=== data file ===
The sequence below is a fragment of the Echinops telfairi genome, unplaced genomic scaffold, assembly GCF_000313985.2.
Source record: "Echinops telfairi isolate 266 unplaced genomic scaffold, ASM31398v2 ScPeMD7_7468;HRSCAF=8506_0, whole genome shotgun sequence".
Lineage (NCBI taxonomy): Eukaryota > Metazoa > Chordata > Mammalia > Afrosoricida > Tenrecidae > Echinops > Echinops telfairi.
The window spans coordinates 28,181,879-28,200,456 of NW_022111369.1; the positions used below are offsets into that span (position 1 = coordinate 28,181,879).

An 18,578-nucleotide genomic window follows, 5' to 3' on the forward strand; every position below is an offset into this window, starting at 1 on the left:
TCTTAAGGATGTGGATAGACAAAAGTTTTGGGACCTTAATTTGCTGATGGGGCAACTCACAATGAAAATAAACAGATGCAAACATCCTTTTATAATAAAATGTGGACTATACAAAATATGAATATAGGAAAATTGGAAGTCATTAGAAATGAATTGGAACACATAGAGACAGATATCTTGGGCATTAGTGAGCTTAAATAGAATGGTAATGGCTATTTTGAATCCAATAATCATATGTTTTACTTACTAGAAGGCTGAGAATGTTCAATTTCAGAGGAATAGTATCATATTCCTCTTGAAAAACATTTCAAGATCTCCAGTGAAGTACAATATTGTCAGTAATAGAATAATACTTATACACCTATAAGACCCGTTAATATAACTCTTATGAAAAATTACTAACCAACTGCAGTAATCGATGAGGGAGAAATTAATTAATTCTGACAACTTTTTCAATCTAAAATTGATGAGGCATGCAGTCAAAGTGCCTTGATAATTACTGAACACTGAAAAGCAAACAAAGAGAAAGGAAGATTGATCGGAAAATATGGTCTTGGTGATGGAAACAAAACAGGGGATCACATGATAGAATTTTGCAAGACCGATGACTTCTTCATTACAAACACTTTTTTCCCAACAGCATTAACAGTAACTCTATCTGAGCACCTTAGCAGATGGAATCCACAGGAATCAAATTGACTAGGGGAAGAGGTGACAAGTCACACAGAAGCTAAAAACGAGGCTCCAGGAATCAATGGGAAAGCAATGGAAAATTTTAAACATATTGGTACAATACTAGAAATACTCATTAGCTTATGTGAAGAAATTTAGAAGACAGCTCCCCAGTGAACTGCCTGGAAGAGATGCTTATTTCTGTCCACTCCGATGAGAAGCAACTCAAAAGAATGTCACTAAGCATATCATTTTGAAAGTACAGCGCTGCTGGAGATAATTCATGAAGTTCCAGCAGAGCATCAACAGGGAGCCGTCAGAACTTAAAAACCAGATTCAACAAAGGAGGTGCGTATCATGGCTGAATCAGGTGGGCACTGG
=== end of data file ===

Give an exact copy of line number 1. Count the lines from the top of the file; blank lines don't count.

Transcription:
The sequence below is a fragment of the Echinops telfairi genome, unplaced genomic scaffold, assembly GCF_000313985.2.